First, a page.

JUDY WOODRUFF: Now: the fallout from the increased use by police of traffic sobriety checkpoints in California. That's the focus of a three-month probe by Ryan Gabrielson, a fellow in the Investigative Reporting Program at the University of California, Berkeley. The program's director, special correspondent -- he is the program's director.
Special correspondent Lowell Bergman narrates this report.
LOWELL BERGMAN: Every year, 12,000 people die on the nation's roads in accidents caused by drunk drivers. Over 1,000 die in California alone. And, in an effort to save lives, California has become the leader in the use of checkpoints to get drunk drivers off the roads.
POLICE OFFICER: Good evening. This is a driver's license DUI checkpoint. Have you had anything to drink tonight, sir?
LOWELL BERGMAN: But, even if you are sober, this checkpoint means trouble for some drivers.
POLICE OFFICER: This is a driver's license DUI checkpoint. Can I see your license?
LOWELL BERGMAN: Police don't just go after drunk drivers at these checkpoints. They are looking for people driving without a license.
DAVID RAGLAND, professor, University of California, Berkeley: It's a common perception that driving without a license is a victimless crime. And, in fact, it's not.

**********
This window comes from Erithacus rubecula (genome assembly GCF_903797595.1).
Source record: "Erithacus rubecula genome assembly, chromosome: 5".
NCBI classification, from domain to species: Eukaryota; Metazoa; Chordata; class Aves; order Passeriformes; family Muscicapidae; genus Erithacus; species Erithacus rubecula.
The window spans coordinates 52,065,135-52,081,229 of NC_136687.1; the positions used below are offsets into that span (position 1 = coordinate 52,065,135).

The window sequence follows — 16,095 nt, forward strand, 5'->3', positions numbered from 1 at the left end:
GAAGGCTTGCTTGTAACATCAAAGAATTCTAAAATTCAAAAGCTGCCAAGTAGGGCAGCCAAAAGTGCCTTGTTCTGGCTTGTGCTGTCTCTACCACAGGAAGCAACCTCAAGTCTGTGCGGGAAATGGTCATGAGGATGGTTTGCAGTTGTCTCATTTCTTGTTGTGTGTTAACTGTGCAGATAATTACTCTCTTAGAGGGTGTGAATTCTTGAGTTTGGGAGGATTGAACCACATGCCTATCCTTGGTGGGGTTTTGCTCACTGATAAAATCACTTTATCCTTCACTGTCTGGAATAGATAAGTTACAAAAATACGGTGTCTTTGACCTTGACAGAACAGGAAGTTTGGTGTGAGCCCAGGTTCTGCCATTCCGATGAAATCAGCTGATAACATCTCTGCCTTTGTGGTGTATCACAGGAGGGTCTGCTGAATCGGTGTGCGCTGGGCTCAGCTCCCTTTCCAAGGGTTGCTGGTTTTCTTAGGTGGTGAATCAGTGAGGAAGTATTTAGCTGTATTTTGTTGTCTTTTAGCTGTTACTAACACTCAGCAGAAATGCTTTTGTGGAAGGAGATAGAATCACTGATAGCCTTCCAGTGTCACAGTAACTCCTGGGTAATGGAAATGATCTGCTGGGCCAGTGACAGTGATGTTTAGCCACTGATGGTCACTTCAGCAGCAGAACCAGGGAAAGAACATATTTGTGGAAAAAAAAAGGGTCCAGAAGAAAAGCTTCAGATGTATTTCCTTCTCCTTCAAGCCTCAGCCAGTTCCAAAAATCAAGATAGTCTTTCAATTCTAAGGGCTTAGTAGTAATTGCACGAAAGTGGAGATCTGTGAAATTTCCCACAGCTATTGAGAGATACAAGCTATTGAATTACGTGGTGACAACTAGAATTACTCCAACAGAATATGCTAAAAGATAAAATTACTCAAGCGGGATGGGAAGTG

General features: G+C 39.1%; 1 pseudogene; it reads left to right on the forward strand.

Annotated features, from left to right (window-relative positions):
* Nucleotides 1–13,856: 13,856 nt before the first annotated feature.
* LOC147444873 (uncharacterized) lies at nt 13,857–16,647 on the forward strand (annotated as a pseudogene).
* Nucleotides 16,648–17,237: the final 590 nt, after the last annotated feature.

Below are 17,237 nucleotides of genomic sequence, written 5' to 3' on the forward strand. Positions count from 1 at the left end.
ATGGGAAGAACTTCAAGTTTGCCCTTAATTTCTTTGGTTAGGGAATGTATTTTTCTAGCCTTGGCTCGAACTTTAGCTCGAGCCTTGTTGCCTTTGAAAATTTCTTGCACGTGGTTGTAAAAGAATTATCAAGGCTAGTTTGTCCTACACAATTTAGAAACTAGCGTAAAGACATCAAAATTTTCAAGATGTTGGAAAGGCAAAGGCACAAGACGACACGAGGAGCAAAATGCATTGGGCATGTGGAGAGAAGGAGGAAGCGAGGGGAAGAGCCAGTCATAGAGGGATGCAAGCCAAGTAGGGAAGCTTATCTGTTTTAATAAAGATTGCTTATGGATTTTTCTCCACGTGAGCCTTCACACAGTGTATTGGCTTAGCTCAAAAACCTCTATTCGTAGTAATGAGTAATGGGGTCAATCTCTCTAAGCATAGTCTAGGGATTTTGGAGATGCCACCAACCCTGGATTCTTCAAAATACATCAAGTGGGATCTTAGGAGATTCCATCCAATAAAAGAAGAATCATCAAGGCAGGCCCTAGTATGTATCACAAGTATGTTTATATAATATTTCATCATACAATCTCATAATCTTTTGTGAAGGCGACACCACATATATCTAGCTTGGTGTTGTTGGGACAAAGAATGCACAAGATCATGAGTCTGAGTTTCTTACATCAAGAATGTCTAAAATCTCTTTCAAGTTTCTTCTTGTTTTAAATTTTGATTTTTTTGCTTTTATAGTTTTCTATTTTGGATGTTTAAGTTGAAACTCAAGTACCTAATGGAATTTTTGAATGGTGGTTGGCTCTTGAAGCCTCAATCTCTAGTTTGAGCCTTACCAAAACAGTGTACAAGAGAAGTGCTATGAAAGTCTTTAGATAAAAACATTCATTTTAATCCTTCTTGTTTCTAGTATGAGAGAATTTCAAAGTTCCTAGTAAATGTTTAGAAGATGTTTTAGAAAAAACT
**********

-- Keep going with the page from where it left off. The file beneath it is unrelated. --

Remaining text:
LOWELL BERGMAN: Professor David Ragland of the University of California, Berkeley, helps administer millions of dollars in federal funds for DUI checkpoints.
DAVID RAGLAND: In 20 percent of traffic fatalities, there's at least one unlicensed driver involved. And the risk of being in a hit-and-run crash is even higher. Therefore, it is extremely important that we find a way to get people without licenses off the road.
POLICE OFFICER: This is a ticket for driving without a license.
DRIVER: Oh, OK.
POLICE OFFICER: Can I have you sign at the bottom next to the circled X?
LOWELL BERGMAN: And, in California, if you don't have a license, most police don't just give you a citation. They do something no other state does.
POLICE OFFICER: All right. Well, because you don't have a license, we're towing the car. Can I have the key, please?